Ted Butler: The Good, the Bad, & The Ugly of Silver Manipulation

Submitted by Ted Butler:

I’ll save the good for a moment, but the bad and the ugly seem to permeate the silver and gold and other markets. On Wednesday, I mentioned that one reason gold and silver failed to move higher after the Cyprus news was such a rally would have interfered with a planned takedown in copper, platinum and palladium, which was evident on Monday and Tuesday. For the record, there was the expected substantial commercial buying in copper and platinum, a bit less in palladium. My point is that commercial positioning on the NYMEX/COMEX is the strongest short term price influence, way ahead of anything else, including actual news and developments in the real world of supply and demand. This is so contrary to commodity law that I believe the regulators must be thought of as corrupt.

Even worse is that silver (and gold) investors seem to be confronted on a daily basis with the proposition that the US Government is working against the interests of silver investors. While every conceivable effort is undertaken by the USG to help push bond, equity and real estate markets higher, there appears to be an effort to depress silver prices that goes beyond ugly.


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It’s not that silver investors are asking for or expecting any of the special favors and incentives doled out to investors in other markets; it’s more a case of silver investors being discriminated against by the US Government. This discrimination gets old and I sense that is what many must feel. I know I do.

The prime discrimination is the failure of the federal regulator to address credible allegations of wrongdoing by JPMorgan in the COMEX silver market. No one has asked the CFTC for any special favors or that is outside their direct jurisdiction. Market concentration is not something I invented or suggested be included in COT and Bank Participation Report data; it is the main safeguard of the CFTC against manipulation. For anyone to raise legitimate questions about existing bedrock regulatory matters shouldn’t result in silence behind a phony 4.5 year investigation. By the CFTC not speaking up or ending a continued silver price manipulation brought about by JPMorgan’s controlling market share, the agency is discriminating against silver investors and undermining trust in the institution. It further undermines everything good that America used to stand for.

Every day, silver (and gold) investors are subject to whatever daily pricing the big COMEX paper hangers decide to dictate, irrespective of what the real supply/demand fundamentals would suggest. HFT and computer-driven algorithms have come to dominate COMEX silver pricing to an absurd and uneconomic level. The reason we are witnessing unprecedented silver investment demand and unusual movements in COMEX silver warehouses and the SLV is because corrupt COMEX pricing has set the price of silver too low. If the price of silver was not set too low by JPMorgan’s outsized short position and the daily computers gone mad games, I doubt we would be seeing all the unprecedented developments in silver that I write of constantly.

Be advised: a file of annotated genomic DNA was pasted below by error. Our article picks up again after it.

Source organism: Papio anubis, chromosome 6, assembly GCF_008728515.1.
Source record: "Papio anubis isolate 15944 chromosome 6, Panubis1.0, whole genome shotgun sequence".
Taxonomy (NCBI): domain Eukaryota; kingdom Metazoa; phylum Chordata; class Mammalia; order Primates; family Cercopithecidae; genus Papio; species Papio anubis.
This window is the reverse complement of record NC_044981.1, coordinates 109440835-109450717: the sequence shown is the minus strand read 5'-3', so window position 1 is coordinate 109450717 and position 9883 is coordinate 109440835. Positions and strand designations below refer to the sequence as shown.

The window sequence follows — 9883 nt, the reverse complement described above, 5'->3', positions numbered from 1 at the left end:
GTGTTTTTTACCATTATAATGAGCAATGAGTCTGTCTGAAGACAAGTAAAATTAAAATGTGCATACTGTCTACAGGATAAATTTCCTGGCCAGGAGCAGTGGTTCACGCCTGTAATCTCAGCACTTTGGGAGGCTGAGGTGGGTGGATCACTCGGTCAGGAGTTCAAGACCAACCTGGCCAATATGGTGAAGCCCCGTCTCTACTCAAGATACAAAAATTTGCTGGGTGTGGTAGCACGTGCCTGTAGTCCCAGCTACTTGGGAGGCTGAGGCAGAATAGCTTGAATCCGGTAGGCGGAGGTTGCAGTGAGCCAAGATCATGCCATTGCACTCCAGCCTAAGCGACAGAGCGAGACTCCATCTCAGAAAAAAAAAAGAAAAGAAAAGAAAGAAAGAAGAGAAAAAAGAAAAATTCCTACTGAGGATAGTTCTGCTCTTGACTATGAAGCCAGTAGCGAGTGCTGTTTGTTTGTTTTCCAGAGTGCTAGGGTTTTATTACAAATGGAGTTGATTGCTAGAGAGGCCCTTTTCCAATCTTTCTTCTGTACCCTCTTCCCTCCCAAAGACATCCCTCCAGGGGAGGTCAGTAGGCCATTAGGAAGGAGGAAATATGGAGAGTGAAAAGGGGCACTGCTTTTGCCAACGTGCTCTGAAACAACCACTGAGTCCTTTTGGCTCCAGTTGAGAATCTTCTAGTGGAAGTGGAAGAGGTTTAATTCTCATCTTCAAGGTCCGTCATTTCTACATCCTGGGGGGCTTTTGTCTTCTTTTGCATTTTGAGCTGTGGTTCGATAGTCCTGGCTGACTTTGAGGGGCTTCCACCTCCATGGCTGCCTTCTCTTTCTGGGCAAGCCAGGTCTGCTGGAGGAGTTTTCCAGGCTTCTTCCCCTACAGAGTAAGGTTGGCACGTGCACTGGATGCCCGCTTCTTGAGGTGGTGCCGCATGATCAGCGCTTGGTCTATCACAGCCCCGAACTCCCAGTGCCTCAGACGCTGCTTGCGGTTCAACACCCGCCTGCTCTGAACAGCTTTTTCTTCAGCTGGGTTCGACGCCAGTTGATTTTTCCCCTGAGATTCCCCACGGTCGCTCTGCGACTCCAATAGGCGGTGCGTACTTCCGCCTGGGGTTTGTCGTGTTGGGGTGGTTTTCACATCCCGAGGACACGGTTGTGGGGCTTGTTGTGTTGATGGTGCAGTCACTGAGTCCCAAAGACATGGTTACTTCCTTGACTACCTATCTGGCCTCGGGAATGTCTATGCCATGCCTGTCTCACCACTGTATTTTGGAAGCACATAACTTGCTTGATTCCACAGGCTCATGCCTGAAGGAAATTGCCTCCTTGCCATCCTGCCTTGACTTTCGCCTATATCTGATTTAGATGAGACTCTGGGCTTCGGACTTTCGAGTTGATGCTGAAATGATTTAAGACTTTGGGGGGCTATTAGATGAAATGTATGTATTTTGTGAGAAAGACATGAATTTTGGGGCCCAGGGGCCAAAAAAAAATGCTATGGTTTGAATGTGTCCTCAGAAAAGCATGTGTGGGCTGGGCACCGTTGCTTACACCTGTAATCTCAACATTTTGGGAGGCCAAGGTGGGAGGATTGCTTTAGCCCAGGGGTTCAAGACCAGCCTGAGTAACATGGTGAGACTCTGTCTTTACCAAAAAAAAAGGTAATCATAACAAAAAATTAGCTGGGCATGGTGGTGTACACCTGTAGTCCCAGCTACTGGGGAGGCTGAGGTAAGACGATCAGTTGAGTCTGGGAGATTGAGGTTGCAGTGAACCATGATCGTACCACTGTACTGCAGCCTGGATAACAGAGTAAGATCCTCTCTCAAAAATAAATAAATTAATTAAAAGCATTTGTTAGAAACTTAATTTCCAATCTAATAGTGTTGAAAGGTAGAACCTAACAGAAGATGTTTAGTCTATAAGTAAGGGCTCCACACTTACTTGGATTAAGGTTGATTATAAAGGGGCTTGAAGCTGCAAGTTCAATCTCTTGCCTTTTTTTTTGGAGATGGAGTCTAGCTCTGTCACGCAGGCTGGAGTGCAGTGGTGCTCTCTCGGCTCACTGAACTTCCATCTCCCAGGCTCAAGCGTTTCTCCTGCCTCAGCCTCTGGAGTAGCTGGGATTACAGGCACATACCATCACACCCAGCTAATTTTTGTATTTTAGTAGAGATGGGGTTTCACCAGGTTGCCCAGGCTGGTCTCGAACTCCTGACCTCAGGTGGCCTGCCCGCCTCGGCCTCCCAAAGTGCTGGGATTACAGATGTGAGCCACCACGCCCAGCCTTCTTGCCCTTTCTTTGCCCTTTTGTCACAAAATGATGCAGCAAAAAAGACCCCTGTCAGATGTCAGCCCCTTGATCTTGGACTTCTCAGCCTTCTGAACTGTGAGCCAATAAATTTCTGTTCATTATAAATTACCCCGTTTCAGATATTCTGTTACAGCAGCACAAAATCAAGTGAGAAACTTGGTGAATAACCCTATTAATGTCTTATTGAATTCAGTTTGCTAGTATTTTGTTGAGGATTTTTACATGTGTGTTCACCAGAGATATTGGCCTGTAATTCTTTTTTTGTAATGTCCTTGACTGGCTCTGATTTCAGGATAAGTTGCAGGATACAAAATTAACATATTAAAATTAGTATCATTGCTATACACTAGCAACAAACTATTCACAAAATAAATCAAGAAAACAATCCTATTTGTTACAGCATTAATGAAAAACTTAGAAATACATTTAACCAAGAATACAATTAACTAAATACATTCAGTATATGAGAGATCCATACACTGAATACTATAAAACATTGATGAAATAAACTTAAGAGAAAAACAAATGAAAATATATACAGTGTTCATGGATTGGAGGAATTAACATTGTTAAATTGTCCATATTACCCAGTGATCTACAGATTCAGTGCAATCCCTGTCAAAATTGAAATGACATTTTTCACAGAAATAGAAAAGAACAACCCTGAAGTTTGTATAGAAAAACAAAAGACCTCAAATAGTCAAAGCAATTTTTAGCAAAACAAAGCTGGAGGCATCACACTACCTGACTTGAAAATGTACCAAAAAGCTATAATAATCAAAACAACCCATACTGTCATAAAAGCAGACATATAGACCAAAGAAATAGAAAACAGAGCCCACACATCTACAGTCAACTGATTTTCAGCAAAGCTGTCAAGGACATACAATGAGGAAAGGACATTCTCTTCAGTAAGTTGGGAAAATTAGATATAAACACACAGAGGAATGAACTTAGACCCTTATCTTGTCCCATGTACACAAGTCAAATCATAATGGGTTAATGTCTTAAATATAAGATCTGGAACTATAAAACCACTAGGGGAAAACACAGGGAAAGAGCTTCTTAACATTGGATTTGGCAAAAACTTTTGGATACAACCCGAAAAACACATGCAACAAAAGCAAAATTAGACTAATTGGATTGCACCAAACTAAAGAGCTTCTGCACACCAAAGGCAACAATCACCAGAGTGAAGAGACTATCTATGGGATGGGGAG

To experience these unnatural forces of JPM and the computer trading madness on a daily basis over many months and years, all while other investment markets are buoyed by government actions, is debilitating; it wears you down, as it should if you are human and alert. So my first offering is one of empathy and to tell you that I feel it as well. More importantly, an objective analysis of the discrimination by the CFTC and their failure to rein in and terminate an increasingly obvious price manipulation is good beyond measure. In simple terms, the bad and the ugly add up to an overpowering good. The bad and ugly are why silver prices will soar. If silver prices weren’t set so low and if the CFTC had cracked down on JPMorgan, there would likely be little reason or urgency to buy silver.

Certainly, I know I wouldn’t be pounding on the table to buy silver if the manipulation didn’t exist or if the regulators hadn’t gone off the rails and into a ditch. I don’t think I ever suggested buying silver for reasons unrelated to the manipulation or actual supply and demand. I’m not saying that all the other reasons, like currencies, economic conditions, other markets and money printing, etc, don’t have a bearing on silver prices; but I am saying those reasons are not specific enough to silver for me to write about them. As debilitating and painful as the ongoing silver price manipulation has been, if the manipulation didn’t exist, neither would the prime reason for buying silver. No pain, no gain and all that jazz.

Therefore, I can’t rule out further silver price stabs to the downside before a dramatic and final resolution to the upside because both stem from the same cause – the manipulation. What I can say is that while those stabs at new price lows may occur, it is mandatory that silver prices will explode at some unknown point. Considering how far along we are in the silver manipulation in terms of time and considering the emerging signs of physical tightness and developing shortage, I think it’s best to concentrate on the certainty of the coming price explosion and not the uncertainty of near term pricing. Don’t let the crooks at JPMorgan or the negligent and discriminatory regulators convince you otherwise.

Ted Butler

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